Opening up and letting go of fear take on whole new meanings when your trust is being given to someone who has already proven to be untrustworthy. Every bone in your body may be screaming that you cannot trust him again; all evidence might point to him not having earned your trust, and yet you still have a choice. Moving forward means building up trust once again. Without it you remain stagnant.
What Steps Will Lead To Trust?
Regaining trust when it has been lost means taking action. Most of that action needs to come from the recovering addict. He needs to do the legwork involved in proving that he is trustworthy once again. If he doesn’t yet realize this, you must sit him down for a serious talk about trust, moving forward, and what it will take on his part to earn your trust.
The first thing your recovering addict needs to do is acknowledge the ways in which he has broken your trust in the past. Explain to him how those instances hurt you and make it difficult for you to trust him now. The next step is action-oriented. For all the actions he took to break your trust, he must now do things that prove he is trustworthy. It takes many more instances of trustworthiness to bring back trust than it took deceitful actions to break down that trust, so make sure he is prepared to be patient and to be consistent.
An addict working toward regaining trust needs to always be aware of what he is doing that either earns or further erodes your trust. With every action he takes, or inaction sometimes, he needs to remember to do what he says he will do, be accountable for what he does or what he neglects to do, and always be reliable. He should be there when you need him, with no excuses.
What Can You Do To Trust Your Recovering Addict?
Most of the action needs to come from the addict earning back trust, but you also need to take steps toward opening yourself up again. Remember to be patient and take your time. Trust doesn’t happen overnight when you have endured so much betrayal. Don’t get frustrated with yourself if you continue to question him. Also be sure to be open and honest with your loved one. Trust cannot exist without communication. If you feel he has let you down in some way, don’t sulk. Talk to him about it. When both of you actively work toward rebuilding trust, you also rebuild your relationship—and that is worth the effort.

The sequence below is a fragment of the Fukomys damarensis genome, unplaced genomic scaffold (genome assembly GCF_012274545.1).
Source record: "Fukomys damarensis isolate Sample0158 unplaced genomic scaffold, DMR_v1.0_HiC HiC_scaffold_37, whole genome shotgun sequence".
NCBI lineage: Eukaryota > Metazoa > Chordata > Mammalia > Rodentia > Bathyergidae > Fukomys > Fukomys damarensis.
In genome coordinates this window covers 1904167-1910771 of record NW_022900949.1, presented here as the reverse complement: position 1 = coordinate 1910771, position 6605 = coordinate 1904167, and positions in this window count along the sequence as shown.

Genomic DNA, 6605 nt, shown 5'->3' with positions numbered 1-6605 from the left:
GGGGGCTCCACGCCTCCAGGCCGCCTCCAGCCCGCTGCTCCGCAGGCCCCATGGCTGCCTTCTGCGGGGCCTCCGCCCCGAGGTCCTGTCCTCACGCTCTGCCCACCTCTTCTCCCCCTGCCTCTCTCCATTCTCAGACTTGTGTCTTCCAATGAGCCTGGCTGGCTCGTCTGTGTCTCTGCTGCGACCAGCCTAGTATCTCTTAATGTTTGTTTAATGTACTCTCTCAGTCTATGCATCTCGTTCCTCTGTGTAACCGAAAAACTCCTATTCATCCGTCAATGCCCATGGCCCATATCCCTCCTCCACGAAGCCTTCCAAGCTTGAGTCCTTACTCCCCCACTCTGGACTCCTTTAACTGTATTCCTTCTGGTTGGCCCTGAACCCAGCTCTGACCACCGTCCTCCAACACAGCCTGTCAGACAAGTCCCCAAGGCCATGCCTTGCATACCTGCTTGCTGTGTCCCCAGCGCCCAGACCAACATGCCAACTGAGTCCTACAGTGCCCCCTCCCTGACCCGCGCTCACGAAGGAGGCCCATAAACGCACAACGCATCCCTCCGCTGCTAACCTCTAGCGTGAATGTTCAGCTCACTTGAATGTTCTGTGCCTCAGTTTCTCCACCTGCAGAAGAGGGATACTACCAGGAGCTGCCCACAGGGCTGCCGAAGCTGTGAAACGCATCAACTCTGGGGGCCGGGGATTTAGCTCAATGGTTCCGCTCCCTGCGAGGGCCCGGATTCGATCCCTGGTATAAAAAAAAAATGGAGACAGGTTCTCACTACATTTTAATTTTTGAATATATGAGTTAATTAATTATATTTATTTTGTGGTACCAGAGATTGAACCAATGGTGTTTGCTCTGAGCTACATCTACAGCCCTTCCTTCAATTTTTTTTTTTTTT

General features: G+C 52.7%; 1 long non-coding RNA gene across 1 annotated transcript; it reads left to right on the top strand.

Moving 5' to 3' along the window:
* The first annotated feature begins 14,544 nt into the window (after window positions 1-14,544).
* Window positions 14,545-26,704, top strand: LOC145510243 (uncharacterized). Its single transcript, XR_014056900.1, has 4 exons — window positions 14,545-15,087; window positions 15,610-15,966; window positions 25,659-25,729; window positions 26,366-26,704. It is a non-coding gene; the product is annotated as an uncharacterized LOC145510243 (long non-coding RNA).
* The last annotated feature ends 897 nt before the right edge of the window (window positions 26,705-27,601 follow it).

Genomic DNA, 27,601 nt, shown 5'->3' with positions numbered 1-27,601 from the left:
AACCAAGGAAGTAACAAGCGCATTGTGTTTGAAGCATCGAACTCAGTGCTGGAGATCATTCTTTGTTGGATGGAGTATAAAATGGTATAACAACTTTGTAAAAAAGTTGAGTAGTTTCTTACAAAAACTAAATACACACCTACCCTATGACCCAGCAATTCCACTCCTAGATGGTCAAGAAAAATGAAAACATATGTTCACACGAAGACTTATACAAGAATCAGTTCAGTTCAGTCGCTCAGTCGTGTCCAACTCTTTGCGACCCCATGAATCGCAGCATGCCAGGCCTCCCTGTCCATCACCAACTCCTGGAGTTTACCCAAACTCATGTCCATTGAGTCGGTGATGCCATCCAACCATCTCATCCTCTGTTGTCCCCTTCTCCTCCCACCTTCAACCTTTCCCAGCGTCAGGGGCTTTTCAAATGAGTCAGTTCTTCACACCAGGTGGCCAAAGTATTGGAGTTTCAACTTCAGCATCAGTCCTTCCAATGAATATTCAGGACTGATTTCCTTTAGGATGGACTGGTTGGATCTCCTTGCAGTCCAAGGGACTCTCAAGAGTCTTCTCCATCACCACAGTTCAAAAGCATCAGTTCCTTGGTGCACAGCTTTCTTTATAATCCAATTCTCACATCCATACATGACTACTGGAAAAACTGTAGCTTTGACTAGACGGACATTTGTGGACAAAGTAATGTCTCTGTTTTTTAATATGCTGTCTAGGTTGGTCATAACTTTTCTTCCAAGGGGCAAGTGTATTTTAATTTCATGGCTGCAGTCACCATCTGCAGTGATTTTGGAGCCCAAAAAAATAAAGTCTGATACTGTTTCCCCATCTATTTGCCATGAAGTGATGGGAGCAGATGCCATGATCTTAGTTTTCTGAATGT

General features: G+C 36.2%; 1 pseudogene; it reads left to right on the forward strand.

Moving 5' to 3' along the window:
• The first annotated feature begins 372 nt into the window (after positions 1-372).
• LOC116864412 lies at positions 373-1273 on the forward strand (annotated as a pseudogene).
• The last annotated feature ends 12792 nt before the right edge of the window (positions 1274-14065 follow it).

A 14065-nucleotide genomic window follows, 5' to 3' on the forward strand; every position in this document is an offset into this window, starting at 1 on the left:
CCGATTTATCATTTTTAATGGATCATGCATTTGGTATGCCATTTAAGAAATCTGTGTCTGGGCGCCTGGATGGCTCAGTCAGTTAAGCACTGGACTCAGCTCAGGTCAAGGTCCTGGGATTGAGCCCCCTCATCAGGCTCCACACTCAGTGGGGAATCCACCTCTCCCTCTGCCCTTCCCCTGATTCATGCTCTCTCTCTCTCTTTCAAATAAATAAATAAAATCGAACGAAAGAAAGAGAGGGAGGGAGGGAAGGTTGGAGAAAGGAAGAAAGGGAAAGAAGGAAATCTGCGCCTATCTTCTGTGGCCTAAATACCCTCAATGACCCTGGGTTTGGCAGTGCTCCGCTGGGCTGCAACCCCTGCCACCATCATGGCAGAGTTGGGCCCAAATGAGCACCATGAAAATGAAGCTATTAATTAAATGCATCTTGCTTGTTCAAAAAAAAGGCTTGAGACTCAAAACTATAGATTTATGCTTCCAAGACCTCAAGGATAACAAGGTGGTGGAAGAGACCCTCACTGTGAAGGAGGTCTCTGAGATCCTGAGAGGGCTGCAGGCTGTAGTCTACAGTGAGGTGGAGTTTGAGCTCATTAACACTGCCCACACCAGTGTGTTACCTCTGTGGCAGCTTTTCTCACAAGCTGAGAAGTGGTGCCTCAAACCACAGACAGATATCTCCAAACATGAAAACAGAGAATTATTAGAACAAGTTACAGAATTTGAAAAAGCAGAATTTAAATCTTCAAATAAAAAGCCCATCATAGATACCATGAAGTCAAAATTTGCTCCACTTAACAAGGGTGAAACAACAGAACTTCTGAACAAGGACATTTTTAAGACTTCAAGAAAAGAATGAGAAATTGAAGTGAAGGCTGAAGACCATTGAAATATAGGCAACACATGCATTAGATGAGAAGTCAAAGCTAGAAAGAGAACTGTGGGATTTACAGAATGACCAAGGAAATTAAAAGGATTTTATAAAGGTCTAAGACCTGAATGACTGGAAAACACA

Check Out These 4 Recommended Tips To Cope When A Loved One Goes To Rehab
12 Aug 2014
Traditionally, the term addiction has been restricted to the description of dependence on a chemical substance, such as drugs or alcohol. Today we have a broader view of what addiction is and many experts recognize what they call behavioral, or process, addictions. Certain behaviors, like gambling, eating, or shopping, can become habitual in a similar way to drug abuse. If you feel you may be starting to cross a line when it comes to your shopping and spending, recognize your behaviors and learn how to curb them before you really get out of control.
Shopping As An Addiction
There is nothing wrong with enjoying shopping. Even shopping as a regular hobby is not necessarily a bad thing. As with any behavior, though, you may cross the line into addictive territory. Some of the aspects of chemical addictions are similar to what people with a shopping addiction experience. For instance, engaging in a shopping spree may be associated with strong emotions. People who shop compulsively often continue to do so in the face of financial problems. They may let their habit interfere with relationships. These are all commonalities with drug and alcohol addiction.
How Do You Recognize A Shopping Addiction?
You have had a bad day at work. You got in a fight with your boyfriend or your husband. The kids are really getting on nerves. What do you do to relieve your stress and boost your mood? If your automatic answer is to go shopping or make a purchase, you might have a problem. Using a behavior, like shopping, to regularly boost your mood and regulate your emotions is a sign of an addictive habit.
Other signs that your shopping is becoming a real problem include buying in spite of financial woes. Compulsive shoppers keep going even when they have drained the bank account. They rack up huge credit card debt. Some even lose their homes because of their habits. Maybe you’re hooked on bargains. Do you buy a new pair of black heels that are half off, even though you have ten pairs in your closet? If so, you could have a problem. Is your shopping disrupting your relationships? Are you hiding your purchases from your partner because you know they will start a fight otherwise? These are all signs that you have a very bad habit.
How Can You Curb Your Shopping Addiction?
The good news is that you can take steps now to reverse your compulsive shopping. Unless you are in so deep that you really can’t stop, these actions will help.:
- To limit how much you spend, only use cash
- Cut up all your credit cards to avoid the temptation to build more debt
- Make a list before you go shopping and stick to it strictly
- Eliminate all impulse buys
- Stay offline if you are a compulsive Internet shopper
What is most important and oftentimes most difficult is figuring out why you shop. When you feel the urge, stop to think about what is driving you to go shopping. Are you stressed? Depressed or anxious? Is there a particular event that is making you feel bad? Face these things head on rather than drowning your emotions in a shopping binge. When you face what you’re feeling you can find better ways to cope. Instead of going shopping, go for a jog. Have a cup of tea and read a book. Take a hot bath or talk to a friend. Whatever you do, don’t give in to the urge to shop. If you still can’t control your urges, seek professional help.